Exploring residents’ perceptions of neighborhood development and revitalization for active living opportunities

Key takeaways:

  • Adding sidewalks, stop signs, and bike paths - in neighborhoods, to increase opportunities for physical activity can have unintended social, development, and economic consequences for current residents.
  • In low-income neighborhoods, resident concerns about the potential impact on cost of living and being forced from their homes, can become a barrier to changes intended to increase physical activity. Community engagement must be an integral part of projects that improve healthy community design.
  • Multidisciplinary collaboration – transportation, housing, health, planning, government - provides the most significant benefit to improving the health and lives of residents in disinvested communities facing revitalization.
  • Resident concerns about the impact of revitalization on the cost of living in their neighborhood decreased with increasing age. Concerns increased with increasing education and physical activity levels.
  • Neighborhood residents can be simultaneously concerned and supportive of changes in the built environment, especially if the changes will provide increased opportunity for active living.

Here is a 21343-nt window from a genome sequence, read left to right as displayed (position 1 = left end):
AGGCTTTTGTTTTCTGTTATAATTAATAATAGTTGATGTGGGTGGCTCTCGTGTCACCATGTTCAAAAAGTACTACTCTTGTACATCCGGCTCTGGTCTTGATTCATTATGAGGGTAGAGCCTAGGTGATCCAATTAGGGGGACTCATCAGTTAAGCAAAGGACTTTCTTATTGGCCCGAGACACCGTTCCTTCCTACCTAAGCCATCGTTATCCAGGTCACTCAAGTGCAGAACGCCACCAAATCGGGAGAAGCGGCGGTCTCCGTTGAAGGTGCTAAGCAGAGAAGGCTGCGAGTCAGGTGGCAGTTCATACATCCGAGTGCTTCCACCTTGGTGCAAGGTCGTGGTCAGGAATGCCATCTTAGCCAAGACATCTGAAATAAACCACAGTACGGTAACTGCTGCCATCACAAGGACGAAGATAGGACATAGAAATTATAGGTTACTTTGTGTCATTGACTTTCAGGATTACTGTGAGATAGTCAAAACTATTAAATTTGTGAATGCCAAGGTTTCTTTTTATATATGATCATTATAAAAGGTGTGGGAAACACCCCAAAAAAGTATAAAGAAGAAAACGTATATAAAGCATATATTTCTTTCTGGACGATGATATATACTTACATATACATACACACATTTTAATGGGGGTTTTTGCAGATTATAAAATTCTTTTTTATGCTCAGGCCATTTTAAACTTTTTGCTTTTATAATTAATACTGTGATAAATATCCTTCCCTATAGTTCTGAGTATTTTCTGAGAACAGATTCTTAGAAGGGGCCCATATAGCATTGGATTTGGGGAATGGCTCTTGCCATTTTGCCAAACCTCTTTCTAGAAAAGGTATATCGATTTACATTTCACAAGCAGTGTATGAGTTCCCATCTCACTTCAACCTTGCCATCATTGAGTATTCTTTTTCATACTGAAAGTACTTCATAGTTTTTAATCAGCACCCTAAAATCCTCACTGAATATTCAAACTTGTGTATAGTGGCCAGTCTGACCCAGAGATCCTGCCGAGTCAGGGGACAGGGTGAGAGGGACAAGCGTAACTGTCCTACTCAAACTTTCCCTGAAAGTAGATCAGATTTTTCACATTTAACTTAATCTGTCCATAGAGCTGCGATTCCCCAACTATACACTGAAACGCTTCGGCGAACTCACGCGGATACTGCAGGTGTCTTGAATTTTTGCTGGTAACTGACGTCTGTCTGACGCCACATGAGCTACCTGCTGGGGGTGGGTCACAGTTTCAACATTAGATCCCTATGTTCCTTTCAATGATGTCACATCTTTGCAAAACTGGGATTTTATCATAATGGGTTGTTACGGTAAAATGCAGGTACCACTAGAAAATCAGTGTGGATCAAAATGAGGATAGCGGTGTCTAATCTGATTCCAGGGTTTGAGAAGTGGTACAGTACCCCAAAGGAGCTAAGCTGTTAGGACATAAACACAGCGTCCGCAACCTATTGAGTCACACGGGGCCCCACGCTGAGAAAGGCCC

• New businesses and condominiums caused the most concern for residents, followed by the development of new parks and recreation facilities.


  • Understanding the community’s perception of growth is vital. Residents can be both concerned about and supportive of active transportation and related projects. Resident participation in planning new development is vital to the future well-being of the neighborhood.
  • Recognizing that changes identified as revitalization will impact the cost of living, it is imperative that marginalized residents be given an equitable voice throughout the planning process. This requires building trust in the community.
  • Residents’ greatest concerns focus on projects that will have the greatest economic impact such as new businesses, condos, parks, and recreation facilities. The interconnection between all areas of planning – housing, transportation, health, retail, and commercial – should be a primary consideration. This requires interagency and cross-sector collaboration in community planning from the earliest stages through implementation.


Dsouza, N., Serrano, N., Watson, K.B., McMahon, J., Devlin, H.M., Lemon, S.C., Eyler, A.A., Gustat, J., and Hirsch, J. (2022). Exploring residents’ perceptions of neighborhood development and revitalization for active living opportunities. Preventing Chronic Disease: Public Health Research, Practice, and Policy, 19.

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